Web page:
Most consumers owe more on their car loan than their vehicle is worth. If you are also overwhelmed by other debt and you have a regular source of income, it may be time to consider filing a Chapter 13 bankruptcy. When an individual files a Chapter 13, he or she may be able to take advantage of the “cram down” process to reduce the balance on the car loan and the applicable interest rate.
When you purchase a vehicle, it starts to depreciate in value as soon as you drive it off of the dealership’s lot. Thus, it is common for car owners to be “upside down” on their auto loans. A debtor in a Chapter 13 case can lower the balance due on the vehicle loan to the amount that the car is worth. To take advantage of the cramdown procedure, a debtor must have purchased the car at least 910 days (nearly 2.5 years) prior to filing the bankruptcy petition.
The cramdown can be accomplished through your Chapter 13 repayment plan. The debtor proposes that the car lender should be paid the value of the vehicle rather than the full amount due under the loan. Consider this example: If you owe $10,000 on your auto and its value is only $7000, then your plan can provide that the lender have a secured claim for $7000 and an unsecured claim of $3000. The logic is that if the lender seized your car and sold it, the lender would only be able to recover $7000 since that is what the car’s value is. Classifying the $3000 as an unsecured debt means that you will likely only pay a small portion (if any) of this amount under the Chapter 13 plan.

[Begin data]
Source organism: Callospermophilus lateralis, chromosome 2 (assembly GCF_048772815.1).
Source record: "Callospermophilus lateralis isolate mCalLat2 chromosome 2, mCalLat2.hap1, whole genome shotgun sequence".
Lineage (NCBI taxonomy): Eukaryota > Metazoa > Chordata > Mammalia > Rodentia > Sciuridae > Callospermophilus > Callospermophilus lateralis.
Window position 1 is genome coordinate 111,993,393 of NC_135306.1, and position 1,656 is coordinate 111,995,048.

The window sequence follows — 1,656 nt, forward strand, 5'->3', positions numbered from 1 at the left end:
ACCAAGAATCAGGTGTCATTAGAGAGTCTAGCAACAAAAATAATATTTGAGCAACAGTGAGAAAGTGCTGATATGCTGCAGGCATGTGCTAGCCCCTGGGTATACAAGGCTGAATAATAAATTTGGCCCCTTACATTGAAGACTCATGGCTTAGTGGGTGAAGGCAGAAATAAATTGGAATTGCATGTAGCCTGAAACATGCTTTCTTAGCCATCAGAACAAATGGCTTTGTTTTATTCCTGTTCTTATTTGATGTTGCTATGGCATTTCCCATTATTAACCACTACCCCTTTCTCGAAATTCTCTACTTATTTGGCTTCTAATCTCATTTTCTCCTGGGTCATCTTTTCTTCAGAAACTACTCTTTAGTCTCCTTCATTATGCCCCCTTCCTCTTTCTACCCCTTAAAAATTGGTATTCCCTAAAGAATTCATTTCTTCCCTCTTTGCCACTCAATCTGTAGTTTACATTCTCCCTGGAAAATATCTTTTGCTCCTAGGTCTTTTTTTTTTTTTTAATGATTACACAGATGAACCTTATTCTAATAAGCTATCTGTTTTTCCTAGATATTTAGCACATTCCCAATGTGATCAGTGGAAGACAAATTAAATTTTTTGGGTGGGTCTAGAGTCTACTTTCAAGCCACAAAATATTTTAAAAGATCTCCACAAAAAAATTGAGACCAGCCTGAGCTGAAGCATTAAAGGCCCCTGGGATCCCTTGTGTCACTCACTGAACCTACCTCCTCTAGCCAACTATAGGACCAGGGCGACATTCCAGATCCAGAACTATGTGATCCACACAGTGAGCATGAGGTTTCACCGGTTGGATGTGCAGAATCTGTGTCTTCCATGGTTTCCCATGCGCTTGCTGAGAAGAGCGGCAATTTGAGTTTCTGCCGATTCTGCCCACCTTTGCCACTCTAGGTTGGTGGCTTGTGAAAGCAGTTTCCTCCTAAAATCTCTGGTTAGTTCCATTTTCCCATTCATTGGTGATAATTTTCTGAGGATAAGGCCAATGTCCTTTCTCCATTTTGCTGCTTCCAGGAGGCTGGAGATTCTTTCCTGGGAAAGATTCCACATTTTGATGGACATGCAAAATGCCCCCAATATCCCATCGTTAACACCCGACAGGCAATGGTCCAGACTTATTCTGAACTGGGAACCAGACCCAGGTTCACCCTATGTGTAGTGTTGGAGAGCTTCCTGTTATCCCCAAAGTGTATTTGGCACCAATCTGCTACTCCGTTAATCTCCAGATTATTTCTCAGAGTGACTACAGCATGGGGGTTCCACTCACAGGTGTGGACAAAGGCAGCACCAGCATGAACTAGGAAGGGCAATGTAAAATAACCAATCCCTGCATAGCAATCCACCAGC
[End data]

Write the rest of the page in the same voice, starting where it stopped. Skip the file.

The cramdown process may also allow you to reduce the applicable interest rate under your contract with the lender. The applicable interest rate can be determined by the bankruptcy court, but it is commonly the prime interest rate with a little extra added on.
If you are interested in learning more about how a bankruptcy filing will impact your debt, contact Faro Crowder, PA to schedule an appointment.